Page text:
The life-saving service would be the first American governmental unit to adopt anything like “civil service” regulations. In 1882 a law was passed removing politics from hiring considerations and placing fitness for job as the main qualification. By 1886, the federal government was in charge and agreed to man all the stations and pay the crews.
“You have to go out, but nothing says you have to come back.”
—United States Life-Saving Service oath
A life-saving service pioneer in Monmouth Beach was Major Edward Wardell, who served as Keeper from 1849 to 1875. Captain James H. Mulligan was Keeper of the Monmouth Beach station for over 20 years, serving from 1884 to 1905. In the beginning, Keepers were paid $700 per year and surfmen earned $40 per month.
Charles H. Valentine, Keeper from 1875 to 1884, led a team that earned the illustrious Gold Life-Saving Medal (the service’s highest honor for valor), for his “display of indomitable courage” during the single-day wreck of two ships, the E.C. Babcock (a 288-ton, three-masted schooner) and the Augustina (a 300-ton brig), off Monmouth Beach during a brutal February 1880 blizzard.
Surfmen Garrett White, Nelson Lockwood, Benjamin Potter, William Ferguson, and John Van Brunt were also awarded Gold Medals. In a hand-written note, U.S. Treasury Secretary John Sherman, the brother of famed Civil War General William Tecumseh Sherman, recognized the acts and awarded the medals. The crew battled 85-mile-per-hour winds, furious surf, and freezing cold. From that one storm, surfmen from Sandy Hook to Takanassee Lake were called on to aid 5 shipwrecks over a 12 -hour period.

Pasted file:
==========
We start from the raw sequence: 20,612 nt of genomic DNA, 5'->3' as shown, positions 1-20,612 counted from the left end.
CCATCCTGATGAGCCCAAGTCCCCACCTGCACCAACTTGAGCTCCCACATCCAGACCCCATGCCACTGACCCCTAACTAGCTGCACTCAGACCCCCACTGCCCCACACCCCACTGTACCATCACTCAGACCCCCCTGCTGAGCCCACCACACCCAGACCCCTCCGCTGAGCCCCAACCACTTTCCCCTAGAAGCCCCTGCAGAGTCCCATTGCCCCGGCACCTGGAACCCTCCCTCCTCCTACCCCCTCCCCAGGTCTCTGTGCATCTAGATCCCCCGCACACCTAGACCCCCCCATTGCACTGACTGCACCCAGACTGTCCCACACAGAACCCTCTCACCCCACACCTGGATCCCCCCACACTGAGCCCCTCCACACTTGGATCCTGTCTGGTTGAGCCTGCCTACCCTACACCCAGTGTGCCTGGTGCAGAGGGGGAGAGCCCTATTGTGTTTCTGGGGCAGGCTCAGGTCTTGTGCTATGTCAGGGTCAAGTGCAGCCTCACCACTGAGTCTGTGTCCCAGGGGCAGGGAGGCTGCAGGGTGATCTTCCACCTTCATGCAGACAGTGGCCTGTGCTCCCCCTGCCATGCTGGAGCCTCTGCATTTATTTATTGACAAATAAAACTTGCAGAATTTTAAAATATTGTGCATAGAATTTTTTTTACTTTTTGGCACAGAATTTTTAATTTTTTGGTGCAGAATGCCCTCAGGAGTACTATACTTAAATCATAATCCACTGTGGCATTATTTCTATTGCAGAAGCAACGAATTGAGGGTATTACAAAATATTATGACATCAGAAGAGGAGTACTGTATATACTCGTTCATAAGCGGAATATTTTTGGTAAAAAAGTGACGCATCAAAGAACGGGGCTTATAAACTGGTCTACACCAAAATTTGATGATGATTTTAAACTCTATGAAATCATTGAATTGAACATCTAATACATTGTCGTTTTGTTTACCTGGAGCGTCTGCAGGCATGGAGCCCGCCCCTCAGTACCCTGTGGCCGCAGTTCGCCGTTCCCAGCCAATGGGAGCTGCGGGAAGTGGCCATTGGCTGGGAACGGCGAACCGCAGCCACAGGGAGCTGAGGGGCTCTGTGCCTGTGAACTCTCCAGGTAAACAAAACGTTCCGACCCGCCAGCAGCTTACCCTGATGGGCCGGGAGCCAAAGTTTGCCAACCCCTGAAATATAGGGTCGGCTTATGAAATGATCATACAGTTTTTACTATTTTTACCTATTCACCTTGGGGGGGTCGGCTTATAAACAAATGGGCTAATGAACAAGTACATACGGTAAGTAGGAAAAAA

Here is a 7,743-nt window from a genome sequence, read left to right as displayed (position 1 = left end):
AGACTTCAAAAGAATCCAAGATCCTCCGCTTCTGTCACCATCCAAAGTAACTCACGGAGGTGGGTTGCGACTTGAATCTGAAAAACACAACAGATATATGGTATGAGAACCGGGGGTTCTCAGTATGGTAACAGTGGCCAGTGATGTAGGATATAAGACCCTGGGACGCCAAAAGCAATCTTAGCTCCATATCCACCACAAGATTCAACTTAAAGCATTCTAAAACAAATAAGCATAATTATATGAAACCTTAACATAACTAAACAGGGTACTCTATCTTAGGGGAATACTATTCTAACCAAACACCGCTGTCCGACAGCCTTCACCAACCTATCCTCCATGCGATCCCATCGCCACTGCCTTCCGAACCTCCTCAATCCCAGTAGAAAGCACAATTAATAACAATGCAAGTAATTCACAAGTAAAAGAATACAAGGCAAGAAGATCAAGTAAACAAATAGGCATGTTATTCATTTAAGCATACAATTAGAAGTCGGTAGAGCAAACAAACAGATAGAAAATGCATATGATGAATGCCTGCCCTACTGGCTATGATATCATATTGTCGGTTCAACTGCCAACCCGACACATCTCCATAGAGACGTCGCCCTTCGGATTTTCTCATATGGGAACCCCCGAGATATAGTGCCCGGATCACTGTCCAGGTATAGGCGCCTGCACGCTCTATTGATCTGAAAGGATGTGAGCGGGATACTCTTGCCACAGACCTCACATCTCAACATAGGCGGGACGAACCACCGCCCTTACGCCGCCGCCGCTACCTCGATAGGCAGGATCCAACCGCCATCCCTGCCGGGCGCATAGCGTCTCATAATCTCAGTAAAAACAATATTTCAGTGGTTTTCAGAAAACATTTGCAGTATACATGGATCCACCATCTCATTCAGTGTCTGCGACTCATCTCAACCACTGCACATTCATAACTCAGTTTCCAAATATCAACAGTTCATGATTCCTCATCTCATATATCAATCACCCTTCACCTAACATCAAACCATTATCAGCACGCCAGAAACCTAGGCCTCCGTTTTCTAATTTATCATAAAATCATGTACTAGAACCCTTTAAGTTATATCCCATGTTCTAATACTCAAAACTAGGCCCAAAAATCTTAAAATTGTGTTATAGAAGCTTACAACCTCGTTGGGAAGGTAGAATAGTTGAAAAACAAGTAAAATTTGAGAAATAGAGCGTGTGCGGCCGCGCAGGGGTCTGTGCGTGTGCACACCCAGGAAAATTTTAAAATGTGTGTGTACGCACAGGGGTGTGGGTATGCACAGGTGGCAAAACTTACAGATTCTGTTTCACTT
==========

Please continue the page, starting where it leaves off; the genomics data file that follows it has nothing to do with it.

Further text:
After damage from a brutal Spring 1894 storm, service operations were moved to the west side of Ocean Avenue and a Duluth-style station designed by George Tolman was constructed. Wealthy industrialists George Fisher Baker and Edward Walton donated the land. The original structure was restored and still stands today, as the Monmouth Beach Cultural Center.
Revered as heroes of the Atlantic Coast, the surfmen’s motto was “you have to go out, but nothing says you have to come back.” Using equipment like the beach-apparatus cart, lifeboat, Lyle Gun and breeches buoy, life-saving crews risked their lives in dangerous maritime rescues.
Their work was remembered in story and song back then, but today’s society has largely forgotten about the great sacrifice and dedication of these men who risked all to save others. Their true measure of heroic performance is amazing — from 1871 to 1914, the US Life-Saving Service aided 28,121 vessels, rescued or aided 178,741 persons, and lost only 1,455 casualties. That’s some real “life-saving.”
In later years, after the invention of the Marconi wireless telegraph and more reliable steamships, wrecks were less common. Still, for 60 years, shipwrecks and the US Life Saving Station shaped the history of the state’s coastline.
US Coast Guard in Monmouth Beach — HERE
US Life-Saving Service Heritage Association — MORE INFO